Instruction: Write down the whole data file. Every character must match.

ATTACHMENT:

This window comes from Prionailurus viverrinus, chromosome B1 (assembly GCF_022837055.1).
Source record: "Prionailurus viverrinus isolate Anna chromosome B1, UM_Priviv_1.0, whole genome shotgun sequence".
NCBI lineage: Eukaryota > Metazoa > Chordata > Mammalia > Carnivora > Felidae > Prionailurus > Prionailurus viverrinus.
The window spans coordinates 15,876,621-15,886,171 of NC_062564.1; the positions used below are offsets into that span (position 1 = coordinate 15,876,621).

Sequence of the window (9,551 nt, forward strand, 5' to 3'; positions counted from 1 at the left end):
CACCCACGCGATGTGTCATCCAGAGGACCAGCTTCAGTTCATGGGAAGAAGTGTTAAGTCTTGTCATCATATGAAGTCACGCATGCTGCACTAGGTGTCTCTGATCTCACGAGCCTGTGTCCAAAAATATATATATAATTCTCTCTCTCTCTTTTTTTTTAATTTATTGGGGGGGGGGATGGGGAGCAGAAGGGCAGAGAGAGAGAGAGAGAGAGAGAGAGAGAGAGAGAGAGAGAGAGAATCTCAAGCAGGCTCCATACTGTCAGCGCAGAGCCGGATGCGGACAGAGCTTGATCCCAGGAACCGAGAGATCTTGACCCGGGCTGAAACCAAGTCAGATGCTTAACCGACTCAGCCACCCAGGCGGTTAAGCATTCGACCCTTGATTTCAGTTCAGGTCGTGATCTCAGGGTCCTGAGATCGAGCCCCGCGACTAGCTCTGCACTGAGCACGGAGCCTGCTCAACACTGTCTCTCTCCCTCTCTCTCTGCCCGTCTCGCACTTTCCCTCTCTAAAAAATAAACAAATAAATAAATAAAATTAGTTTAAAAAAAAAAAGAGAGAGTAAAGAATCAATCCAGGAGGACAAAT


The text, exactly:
This window comes from Prionailurus viverrinus, chromosome B1 (assembly GCF_022837055.1).
Source record: "Prionailurus viverrinus isolate Anna chromosome B1, UM_Priviv_1.0, whole genome shotgun sequence".
NCBI lineage: Eukaryota > Metazoa > Chordata > Mammalia > Carnivora > Felidae > Prionailurus > Prionailurus viverrinus.
The window spans coordinates 15,876,621-15,886,171 of NC_062564.1; the positions used below are offsets into that span (position 1 = coordinate 15,876,621).

Sequence of the window (9,551 nt, forward strand, 5' to 3'; positions counted from 1 at the left end):
CACCCACGCGATGTGTCATCCAGAGGACCAGCTTCAGTTCATGGGAAGAAGTGTTAAGTCTTGTCATCATATGAAGTCACGCATGCTGCACTAGGTGTCTCTGATCTCACGAGCCTGTGTCCAAAAATATATATATAATTCTCTCTCTCTCTTTTTTTTTAATTTATTGGGGGGGGGGATGGGGAGCAGAAGGGCAGAGAGAGAGAGAGAGAGAGAGAGAGAGAGAGAGAGAGAGAGAGAATCTCAAGCAGGCTCCATACTGTCAGCGCAGAGCCGGATGCGGACAGAGCTTGATCCCAGGAACCGAGAGATCTTGACCCGGGCTGAAACCAAGTCAGATGCTTAACCGACTCAGCCACCCAGGCGGTTAAGCATTCGACCCTTGATTTCAGTTCAGGTCGTGATCTCAGGGTCCTGAGATCGAGCCCCGCGACTAGCTCTGCACTGAGCACGGAGCCTGCTCAACACTGTCTCTCTCCCTCTCTCTCTGCCCGTCTCGCACTTTCCCTCTCTAAAAAATAAACAAATAAATAAATAAAATTAGTTTAAAAAAAAAAAGAGAGAGTAAAGAATCAATCCAGGAGGACAAAT